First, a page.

Price Action Trading Secret #7 – Trend Trajectory and Duration Are Critical

A trend’s trajectory can give us important clues about its strength or weakness. Essentially, if a trend is moving steadily in one direction without much interruption, that suggests that the trend is strong and has a good chance of continuing in that direction.

On the other hand, if a trend is choppy or frequently changes direction, that suggests that the trend is weak and may be more likely to reverse.

One way to measure a trend’s strength is to look at the angle of the trendline. If the trendline is steep, that suggests a strong trend, as the price is moving quickly in one direction.

If the trendline is more gradual, that suggests a weaker trend, as the price is moving more slowly and may be more susceptible to reversals.

BUT…

A too steep trend may be more likely to reverse, even if such a reversal is temporary.

This is because a very steep trend may be unsustainable and could be the result of excessive speculation or buying frenzy. Such a trend may eventually run out of steam and reverse as traders take profits or try to exit their positions.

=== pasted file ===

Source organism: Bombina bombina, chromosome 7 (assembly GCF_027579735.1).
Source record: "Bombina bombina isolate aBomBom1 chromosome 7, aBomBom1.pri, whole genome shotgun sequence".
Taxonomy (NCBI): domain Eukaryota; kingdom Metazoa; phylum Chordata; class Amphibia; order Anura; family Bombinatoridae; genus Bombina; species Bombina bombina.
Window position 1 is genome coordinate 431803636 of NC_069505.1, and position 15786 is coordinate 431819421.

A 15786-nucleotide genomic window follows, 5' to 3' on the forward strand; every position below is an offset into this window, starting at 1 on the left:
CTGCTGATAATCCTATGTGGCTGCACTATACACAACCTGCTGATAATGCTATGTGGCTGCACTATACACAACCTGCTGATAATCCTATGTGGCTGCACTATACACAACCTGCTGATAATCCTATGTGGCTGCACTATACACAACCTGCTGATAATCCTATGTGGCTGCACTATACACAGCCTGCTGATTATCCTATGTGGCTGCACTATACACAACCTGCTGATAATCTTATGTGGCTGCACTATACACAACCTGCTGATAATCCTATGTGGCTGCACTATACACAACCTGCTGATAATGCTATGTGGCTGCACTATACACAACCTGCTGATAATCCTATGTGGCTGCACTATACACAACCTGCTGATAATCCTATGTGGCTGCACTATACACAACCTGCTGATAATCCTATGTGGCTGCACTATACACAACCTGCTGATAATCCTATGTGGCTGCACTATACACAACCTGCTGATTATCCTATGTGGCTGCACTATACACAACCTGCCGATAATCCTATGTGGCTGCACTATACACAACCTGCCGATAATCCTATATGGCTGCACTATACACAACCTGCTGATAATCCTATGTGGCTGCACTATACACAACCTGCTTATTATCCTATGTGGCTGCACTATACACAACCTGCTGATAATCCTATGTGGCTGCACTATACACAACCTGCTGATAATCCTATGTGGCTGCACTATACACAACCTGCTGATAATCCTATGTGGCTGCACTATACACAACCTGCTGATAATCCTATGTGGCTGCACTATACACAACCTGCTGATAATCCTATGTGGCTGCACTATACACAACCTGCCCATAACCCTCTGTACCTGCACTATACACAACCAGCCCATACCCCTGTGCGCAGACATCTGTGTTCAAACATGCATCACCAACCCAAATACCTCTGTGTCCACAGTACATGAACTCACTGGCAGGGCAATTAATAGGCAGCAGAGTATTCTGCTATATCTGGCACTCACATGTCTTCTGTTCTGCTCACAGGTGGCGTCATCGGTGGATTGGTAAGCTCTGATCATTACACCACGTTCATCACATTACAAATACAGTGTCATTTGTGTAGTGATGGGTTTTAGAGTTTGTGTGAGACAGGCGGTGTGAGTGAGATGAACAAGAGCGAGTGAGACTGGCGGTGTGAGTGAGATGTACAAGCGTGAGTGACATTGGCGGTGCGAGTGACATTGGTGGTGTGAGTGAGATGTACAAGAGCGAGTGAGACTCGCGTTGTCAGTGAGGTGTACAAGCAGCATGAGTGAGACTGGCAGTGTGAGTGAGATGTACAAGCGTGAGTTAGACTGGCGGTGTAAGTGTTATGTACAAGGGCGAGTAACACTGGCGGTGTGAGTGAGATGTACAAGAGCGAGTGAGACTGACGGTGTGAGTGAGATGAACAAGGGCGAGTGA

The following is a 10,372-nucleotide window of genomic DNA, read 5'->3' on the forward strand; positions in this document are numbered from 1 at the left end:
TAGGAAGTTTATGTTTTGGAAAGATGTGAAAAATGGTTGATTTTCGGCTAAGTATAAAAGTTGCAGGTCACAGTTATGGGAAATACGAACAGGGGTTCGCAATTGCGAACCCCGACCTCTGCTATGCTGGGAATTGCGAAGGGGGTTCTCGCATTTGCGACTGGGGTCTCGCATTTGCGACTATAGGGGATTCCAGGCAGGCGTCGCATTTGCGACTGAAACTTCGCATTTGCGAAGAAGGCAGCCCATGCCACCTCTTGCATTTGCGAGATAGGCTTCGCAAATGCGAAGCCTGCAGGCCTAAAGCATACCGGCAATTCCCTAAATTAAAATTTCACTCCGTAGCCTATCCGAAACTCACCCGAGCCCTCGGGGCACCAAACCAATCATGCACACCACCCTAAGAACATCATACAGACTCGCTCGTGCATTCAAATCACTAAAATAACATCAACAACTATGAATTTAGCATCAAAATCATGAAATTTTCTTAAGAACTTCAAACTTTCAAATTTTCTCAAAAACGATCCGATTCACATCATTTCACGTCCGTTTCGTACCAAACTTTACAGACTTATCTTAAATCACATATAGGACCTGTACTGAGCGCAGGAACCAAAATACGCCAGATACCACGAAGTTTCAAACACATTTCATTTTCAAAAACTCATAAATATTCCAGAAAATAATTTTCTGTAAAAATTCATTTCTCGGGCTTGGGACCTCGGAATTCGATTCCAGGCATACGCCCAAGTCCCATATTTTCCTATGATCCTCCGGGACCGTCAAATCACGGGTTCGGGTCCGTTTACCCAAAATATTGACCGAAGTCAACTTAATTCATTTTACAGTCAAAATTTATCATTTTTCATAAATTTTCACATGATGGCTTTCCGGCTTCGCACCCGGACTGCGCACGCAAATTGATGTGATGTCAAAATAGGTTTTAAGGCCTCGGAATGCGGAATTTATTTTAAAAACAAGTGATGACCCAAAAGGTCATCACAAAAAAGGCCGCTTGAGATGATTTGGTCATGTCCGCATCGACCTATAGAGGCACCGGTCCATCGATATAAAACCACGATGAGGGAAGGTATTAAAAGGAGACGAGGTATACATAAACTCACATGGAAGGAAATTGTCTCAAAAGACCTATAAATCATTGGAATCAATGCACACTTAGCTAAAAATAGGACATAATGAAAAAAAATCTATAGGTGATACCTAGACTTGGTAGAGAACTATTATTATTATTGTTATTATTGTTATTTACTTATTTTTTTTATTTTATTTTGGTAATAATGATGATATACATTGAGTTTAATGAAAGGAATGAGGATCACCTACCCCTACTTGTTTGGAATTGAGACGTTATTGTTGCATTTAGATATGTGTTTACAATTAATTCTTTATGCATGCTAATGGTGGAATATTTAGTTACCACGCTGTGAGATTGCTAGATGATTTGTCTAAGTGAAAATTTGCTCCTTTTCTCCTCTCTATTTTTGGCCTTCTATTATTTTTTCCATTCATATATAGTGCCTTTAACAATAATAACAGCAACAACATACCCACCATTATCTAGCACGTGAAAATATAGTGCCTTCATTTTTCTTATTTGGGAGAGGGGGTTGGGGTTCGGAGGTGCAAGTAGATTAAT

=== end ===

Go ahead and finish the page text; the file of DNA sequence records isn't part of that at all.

When a trend becomes too steep, it can also become overbought or oversold, which means that it has reached an extreme level that is not sustainable in the long term.

This can trigger a correction or reversal as traders begin to realize that the trend has become overextended.

Therefore, while a steep trend may indicate strength in the short term, it’s important to be cautious and not get too carried away. It’s important to monitor key support and resistance levels and other technical indicators to gauge whether the trend will continue or reverse.

In some cases, it may be wise to take profits or adjust your position size to manage risk and avoid being caught in a potential reversal.

Another way to measure a trend’s strength is to look at its duration. If a trend has been in place for a long time without significant interruptions, that suggests a strong trend, as it has been able to maintain its momentum over an extended period.

If a trend is relatively new or has been interrupted frequently, that suggests a weaker trend, as it hasn’t been able to establish itself as strongly in the market.

Ultimately, it’s important to consider various factors when evaluating a trend’s strength, including its trajectory, angle, duration, and any other relevant market indicators.

By doing so, we can make more informed trading decisions and hopefully capitalize on strong trends while avoiding weak or reversing ones.

Price Action Trading Secret #8 – Use Measured Moves As a General Tool To Set Up Your Profit Targets